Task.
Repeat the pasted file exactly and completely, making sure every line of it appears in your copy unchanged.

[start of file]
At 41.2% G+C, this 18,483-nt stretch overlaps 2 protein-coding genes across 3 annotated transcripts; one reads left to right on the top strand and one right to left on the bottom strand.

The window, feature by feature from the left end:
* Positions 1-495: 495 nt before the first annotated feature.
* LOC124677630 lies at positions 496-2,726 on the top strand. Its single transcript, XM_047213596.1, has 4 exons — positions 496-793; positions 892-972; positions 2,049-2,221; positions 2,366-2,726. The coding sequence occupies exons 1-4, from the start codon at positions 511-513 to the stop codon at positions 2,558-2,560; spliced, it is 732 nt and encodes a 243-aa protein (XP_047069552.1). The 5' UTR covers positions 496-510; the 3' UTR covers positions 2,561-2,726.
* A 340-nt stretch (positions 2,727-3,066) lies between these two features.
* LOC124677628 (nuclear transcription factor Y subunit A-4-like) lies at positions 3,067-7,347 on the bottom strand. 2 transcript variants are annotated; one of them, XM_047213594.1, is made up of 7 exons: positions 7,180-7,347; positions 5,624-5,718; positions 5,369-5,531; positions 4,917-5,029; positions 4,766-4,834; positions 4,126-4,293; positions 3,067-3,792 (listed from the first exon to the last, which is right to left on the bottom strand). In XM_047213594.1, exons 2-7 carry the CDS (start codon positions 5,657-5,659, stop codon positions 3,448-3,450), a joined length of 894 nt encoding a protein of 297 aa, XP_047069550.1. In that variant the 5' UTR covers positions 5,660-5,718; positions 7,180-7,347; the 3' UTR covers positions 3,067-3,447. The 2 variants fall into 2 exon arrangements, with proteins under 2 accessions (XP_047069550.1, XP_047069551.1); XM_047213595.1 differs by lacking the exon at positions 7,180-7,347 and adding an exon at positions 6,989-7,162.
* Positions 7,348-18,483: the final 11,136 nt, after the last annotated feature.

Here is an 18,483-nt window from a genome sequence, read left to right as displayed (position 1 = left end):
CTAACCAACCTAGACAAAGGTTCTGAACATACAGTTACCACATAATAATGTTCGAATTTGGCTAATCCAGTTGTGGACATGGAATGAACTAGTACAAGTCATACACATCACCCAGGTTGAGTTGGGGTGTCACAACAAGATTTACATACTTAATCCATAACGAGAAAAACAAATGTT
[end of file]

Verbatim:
At 41.2% G+C, this 18,483-nt stretch overlaps 2 protein-coding genes across 3 annotated transcripts; one reads left to right on the top strand and one right to left on the bottom strand.

The window, feature by feature from the left end:
* Positions 1-495: 495 nt before the first annotated feature.
* LOC124677630 lies at positions 496-2,726 on the top strand. Its single transcript, XM_047213596.1, has 4 exons — positions 496-793; positions 892-972; positions 2,049-2,221; positions 2,366-2,726. The coding sequence occupies exons 1-4, from the start codon at positions 511-513 to the stop codon at positions 2,558-2,560; spliced, it is 732 nt and encodes a 243-aa protein (XP_047069552.1). The 5' UTR covers positions 496-510; the 3' UTR covers positions 2,561-2,726.
* A 340-nt stretch (positions 2,727-3,066) lies between these two features.
* LOC124677628 (nuclear transcription factor Y subunit A-4-like) lies at positions 3,067-7,347 on the bottom strand. 2 transcript variants are annotated; one of them, XM_047213594.1, is made up of 7 exons: positions 7,180-7,347; positions 5,624-5,718; positions 5,369-5,531; positions 4,917-5,029; positions 4,766-4,834; positions 4,126-4,293; positions 3,067-3,792 (listed from the first exon to the last, which is right to left on the bottom strand). In XM_047213594.1, exons 2-7 carry the CDS (start codon positions 5,657-5,659, stop codon positions 3,448-3,450), a joined length of 894 nt encoding a protein of 297 aa, XP_047069550.1. In that variant the 5' UTR covers positions 5,660-5,718; positions 7,180-7,347; the 3' UTR covers positions 3,067-3,447. The 2 variants fall into 2 exon arrangements, with proteins under 2 accessions (XP_047069550.1, XP_047069551.1); XM_047213595.1 differs by lacking the exon at positions 7,180-7,347 and adding an exon at positions 6,989-7,162.
* Positions 7,348-18,483: the final 11,136 nt, after the last annotated feature.

Here is an 18,483-nt window from a genome sequence, read left to right as displayed (position 1 = left end):
CTAACCAACCTAGACAAAGGTTCTGAACATACAGTTACCACATAATAATGTTCGAATTTGGCTAATCCAGTTGTGGACATGGAATGAACTAGTACAAGTCATACACATCACCCAGGTTGAGTTGGGGTGTCACAACAAGATTTACATACTTAATCCATAACGAGAAAAACAAATGTT